The Racist History of the Death Penalty in America
From the moment he announced his run, the Trump presidency has been steeped in racism. He called Mexicans “rapists” and “drug dealers,” complained about Africa’s “shithole” countries, and called for his white supremacist backers to “stand back and stand by.”
It’s not surprising, then, that Trump would spend the final days of his presidency putting people to death under America’s racist capital punishment system.
On December 10, Trump and his now-former attorney general William Barr ordered the execution of 40-year-old Brandon Bernard, an African American man who spent half his life on death row for a crime he committed when he was just 18 years old.
Since July, the administration has put 10 people to death as part of a literal killing spree. If the Trump administration has its way, by January 20th it will have overseen the executions of 13 death row inmates in a period of just seven months.
The death penalty as a “direct descendant of lynching”
Racism has not subsided in America—it has simply taken on more covert forms. What started with the slaughter of indigenous peoples and the enslavement of Black people evolved into lynchings and Jim Crow laws. Today, it’s mass incarceration and capital punishment.
The death penalty in the US is a direct descendant of lynching, and the American South is the epicenter. More than 8 in 10 lynchings were carried out in the South, and 8 in 10 legal executions occur there today.
But legal executions are carried out in states across the country and by the federal government.
After Reconstruction, whites—especially white Southerners—used lynchings to terrorize Black Americans. But by the early 1900s the optics of giddy white crowds torturing and killing Black people in party-like gatherings began to undermine America’s image.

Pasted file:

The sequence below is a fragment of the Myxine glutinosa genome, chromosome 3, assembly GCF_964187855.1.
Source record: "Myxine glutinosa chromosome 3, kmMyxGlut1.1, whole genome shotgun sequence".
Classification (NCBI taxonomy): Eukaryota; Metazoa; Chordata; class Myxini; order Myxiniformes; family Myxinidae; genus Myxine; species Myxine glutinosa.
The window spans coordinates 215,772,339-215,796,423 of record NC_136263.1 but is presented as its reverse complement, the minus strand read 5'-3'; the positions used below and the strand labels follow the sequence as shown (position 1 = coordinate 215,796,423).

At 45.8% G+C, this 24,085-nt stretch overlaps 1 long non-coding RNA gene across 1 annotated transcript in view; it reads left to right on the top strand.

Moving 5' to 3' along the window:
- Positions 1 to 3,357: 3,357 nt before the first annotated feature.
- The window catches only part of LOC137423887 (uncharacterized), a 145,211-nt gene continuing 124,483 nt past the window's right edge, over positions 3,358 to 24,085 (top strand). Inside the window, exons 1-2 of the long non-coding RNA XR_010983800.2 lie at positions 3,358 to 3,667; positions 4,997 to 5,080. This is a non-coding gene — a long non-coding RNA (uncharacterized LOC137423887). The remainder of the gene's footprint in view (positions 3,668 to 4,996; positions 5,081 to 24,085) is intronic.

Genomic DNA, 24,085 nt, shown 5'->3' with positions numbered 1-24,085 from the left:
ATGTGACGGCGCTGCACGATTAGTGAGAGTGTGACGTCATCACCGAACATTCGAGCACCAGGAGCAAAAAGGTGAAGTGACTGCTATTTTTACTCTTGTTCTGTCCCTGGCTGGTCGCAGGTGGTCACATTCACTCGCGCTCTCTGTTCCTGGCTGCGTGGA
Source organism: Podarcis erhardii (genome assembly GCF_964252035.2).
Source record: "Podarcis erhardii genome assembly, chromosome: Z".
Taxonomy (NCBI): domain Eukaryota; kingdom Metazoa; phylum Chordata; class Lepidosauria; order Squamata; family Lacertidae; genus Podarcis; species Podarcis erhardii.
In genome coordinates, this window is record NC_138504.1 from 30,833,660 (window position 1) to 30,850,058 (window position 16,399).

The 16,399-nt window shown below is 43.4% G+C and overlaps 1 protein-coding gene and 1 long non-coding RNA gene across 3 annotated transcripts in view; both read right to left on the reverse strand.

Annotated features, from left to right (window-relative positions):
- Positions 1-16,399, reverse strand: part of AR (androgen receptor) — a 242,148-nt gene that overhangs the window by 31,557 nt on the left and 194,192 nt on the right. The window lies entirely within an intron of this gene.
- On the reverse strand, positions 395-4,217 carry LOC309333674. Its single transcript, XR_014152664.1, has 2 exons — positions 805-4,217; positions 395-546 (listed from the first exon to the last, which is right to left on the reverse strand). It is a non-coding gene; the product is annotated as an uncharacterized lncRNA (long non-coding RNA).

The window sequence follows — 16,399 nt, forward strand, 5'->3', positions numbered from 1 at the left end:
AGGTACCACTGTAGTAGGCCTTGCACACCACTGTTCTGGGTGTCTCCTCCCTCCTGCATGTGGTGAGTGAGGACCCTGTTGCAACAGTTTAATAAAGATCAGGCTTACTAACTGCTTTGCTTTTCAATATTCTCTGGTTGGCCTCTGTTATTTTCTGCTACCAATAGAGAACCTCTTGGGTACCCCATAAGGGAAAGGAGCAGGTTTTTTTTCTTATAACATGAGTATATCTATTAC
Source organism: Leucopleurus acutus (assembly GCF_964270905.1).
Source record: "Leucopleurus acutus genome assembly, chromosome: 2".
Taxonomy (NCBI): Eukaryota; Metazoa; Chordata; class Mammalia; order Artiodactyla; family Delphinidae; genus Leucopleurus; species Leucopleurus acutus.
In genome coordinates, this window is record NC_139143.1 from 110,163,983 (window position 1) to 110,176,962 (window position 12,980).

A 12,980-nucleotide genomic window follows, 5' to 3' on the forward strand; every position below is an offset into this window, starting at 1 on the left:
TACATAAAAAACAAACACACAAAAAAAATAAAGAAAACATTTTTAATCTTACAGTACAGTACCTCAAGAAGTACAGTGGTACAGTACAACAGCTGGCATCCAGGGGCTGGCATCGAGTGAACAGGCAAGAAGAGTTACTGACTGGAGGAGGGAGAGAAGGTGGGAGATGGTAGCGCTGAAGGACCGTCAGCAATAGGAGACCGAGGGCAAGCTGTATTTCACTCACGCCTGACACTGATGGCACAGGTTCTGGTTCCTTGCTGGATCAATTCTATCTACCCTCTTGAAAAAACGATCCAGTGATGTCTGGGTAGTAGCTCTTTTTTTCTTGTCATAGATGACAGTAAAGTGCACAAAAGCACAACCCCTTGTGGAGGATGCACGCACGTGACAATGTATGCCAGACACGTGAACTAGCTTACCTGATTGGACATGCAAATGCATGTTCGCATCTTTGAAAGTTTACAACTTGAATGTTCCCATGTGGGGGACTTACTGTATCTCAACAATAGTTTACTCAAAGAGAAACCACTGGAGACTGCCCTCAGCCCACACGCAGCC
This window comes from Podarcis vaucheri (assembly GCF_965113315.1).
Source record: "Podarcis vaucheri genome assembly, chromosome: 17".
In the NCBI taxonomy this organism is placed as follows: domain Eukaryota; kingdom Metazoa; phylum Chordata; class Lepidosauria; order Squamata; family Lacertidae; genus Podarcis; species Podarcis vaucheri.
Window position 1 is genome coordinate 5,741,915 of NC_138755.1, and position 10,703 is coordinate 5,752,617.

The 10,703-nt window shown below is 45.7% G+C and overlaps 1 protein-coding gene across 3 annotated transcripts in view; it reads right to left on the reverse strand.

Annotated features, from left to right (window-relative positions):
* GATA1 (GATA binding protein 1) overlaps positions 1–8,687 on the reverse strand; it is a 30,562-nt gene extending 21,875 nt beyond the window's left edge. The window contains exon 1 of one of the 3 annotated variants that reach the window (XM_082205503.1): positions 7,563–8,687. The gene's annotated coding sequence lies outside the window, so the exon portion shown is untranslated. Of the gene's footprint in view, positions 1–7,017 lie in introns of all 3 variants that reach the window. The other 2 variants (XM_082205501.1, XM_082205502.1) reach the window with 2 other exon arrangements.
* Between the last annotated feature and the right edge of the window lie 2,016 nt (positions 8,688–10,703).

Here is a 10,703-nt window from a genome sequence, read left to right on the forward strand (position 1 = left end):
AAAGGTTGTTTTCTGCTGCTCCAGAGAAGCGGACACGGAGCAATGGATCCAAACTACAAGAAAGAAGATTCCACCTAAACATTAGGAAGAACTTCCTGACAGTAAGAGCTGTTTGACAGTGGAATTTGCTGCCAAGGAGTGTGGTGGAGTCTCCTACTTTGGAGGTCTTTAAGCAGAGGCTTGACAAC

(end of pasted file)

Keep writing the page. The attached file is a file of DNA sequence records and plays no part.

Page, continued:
So lynchings became legalized executions.
By the 1930s, two-thirds of people executed in the U.S. were Black. In the South, the numbers were even worse—by 1950, Black people represented 75% of those executed in southern states.
The year 1972 brought a hopeful sign that the U.S. was rethinking capital punishment when the Supreme Court struck down the death penalty in its Furman v. Georgia decision.
It didn’t last long. Southern lawmakers sprang into action to pass new death penalty laws, and in 1976 the Court upheld Georgia’s new death penalty statute under the Gregg v. Georgia decision.
In a landmark case (McCleskey V. Kemp) a decade later, the Supreme Court ruled against a Black man who appealed his death sentence conviction, arguing that the death penalty in Georgia was administered in a racially discriminatory, and therefore unconstitutional, manner.
The Court didn’t deny that African Americans and whites were treated unequally in Georgia— but said the defendant would have to prove he had suffered personal discrimination. With its decision in the Court, it effectively sanctioned structural racism.
In the words of the NAACP’s Legal Defense Fund, “McCleskey now acts as a substantial barrier to the elimination of racial inequalities in the criminal justice system, perpetuating an unfair racial imbalance that has come to define criminal justice in America.”
“Every execution deepens the culture of violence.”
Racial bias and the perception of the white victim
One of the racial disparities in our capital punishment system revolves around how victims are perceived. The death penalty is carried out for the murder of white victims at much higher rates than for Black victims, even though Black and white people are equally likely to be victims of murder.
A recent study, for example, found that 22 of 972 defendants convicted of killing a white victim were executed. By comparison, just 2 of 1,593 defendants convicted of killing a Black victim were executed.
These death penalty statistics and facts highlight the extent of racial bias in America’s capital punishment system.
Race of the victim is the greatest predictor of who gets executed in America; the odds of receiving a death sentence are nearly